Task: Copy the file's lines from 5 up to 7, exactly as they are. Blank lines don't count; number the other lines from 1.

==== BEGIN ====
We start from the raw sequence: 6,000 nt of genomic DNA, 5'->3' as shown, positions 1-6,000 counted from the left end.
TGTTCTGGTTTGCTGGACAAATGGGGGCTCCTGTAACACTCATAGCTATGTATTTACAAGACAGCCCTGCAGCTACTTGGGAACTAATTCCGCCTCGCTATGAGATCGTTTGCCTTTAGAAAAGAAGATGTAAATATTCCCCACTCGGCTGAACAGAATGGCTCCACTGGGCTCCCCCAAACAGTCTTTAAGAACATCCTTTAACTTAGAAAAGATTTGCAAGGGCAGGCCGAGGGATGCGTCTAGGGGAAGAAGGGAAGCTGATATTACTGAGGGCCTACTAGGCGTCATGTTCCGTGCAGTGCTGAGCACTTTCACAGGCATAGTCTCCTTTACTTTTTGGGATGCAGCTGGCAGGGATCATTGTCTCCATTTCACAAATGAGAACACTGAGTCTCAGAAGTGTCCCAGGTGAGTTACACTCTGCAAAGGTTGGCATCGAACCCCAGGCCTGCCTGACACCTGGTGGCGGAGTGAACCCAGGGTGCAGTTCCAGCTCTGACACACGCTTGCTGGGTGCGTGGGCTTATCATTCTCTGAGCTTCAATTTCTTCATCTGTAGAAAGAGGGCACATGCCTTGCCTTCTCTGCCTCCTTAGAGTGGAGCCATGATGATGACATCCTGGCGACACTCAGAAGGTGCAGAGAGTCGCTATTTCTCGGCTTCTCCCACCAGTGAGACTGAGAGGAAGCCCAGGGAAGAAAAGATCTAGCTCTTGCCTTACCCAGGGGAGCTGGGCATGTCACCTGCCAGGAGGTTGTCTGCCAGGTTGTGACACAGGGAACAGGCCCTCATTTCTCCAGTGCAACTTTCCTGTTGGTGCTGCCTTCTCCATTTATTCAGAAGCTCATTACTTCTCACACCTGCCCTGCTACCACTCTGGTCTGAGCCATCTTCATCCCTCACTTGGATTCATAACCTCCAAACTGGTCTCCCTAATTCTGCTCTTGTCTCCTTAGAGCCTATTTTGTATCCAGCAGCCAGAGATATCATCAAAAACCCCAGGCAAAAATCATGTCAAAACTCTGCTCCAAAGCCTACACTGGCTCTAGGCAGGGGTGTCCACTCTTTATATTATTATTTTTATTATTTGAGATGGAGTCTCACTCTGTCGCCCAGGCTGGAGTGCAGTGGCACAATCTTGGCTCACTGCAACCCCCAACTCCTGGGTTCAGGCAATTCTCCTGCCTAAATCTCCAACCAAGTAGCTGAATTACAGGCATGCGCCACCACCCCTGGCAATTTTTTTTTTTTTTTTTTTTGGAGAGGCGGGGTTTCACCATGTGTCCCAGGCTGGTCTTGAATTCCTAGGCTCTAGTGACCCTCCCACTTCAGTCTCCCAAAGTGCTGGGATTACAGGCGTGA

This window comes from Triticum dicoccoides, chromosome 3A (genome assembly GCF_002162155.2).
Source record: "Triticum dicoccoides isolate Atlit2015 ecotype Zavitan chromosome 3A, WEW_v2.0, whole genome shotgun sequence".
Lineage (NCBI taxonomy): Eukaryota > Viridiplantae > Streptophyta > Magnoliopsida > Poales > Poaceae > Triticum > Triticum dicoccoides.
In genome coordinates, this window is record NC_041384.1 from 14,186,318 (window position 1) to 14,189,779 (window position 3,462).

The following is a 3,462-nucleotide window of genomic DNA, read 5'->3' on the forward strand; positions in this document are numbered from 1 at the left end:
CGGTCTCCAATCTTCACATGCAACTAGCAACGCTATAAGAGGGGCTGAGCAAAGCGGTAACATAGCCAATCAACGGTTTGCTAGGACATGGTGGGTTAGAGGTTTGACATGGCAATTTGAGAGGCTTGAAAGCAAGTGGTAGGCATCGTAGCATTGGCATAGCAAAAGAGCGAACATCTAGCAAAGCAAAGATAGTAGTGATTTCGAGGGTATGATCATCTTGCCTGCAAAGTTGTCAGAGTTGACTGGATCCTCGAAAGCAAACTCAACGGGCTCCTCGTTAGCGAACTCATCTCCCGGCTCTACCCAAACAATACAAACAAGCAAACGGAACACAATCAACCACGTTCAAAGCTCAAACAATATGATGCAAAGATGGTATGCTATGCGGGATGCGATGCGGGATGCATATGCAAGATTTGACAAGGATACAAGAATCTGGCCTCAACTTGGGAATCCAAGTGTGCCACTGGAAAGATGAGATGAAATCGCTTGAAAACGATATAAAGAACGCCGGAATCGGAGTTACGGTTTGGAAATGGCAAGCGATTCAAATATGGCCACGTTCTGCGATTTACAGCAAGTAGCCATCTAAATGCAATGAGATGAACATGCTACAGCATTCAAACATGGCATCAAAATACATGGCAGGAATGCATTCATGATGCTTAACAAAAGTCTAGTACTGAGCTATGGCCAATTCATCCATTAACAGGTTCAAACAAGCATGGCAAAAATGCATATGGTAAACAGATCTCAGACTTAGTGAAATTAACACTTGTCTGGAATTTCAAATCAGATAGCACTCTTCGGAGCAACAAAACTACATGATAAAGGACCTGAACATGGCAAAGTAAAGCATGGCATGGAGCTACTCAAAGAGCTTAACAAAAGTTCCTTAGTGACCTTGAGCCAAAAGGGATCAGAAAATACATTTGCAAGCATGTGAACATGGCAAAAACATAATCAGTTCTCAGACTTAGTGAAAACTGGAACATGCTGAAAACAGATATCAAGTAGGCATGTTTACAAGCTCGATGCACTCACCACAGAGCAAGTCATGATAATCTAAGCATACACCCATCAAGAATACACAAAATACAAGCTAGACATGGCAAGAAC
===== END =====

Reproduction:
Lineage (NCBI taxonomy): Eukaryota > Viridiplantae > Streptophyta > Magnoliopsida > Poales > Poaceae > Triticum > Triticum dicoccoides.
In genome coordinates, this window is record NC_041384.1 from 14,186,318 (window position 1) to 14,189,779 (window position 3,462).

The following is a 3,462-nucleotide window of genomic DNA, read 5'->3' on the forward strand; positions in this document are numbered from 1 at the left end: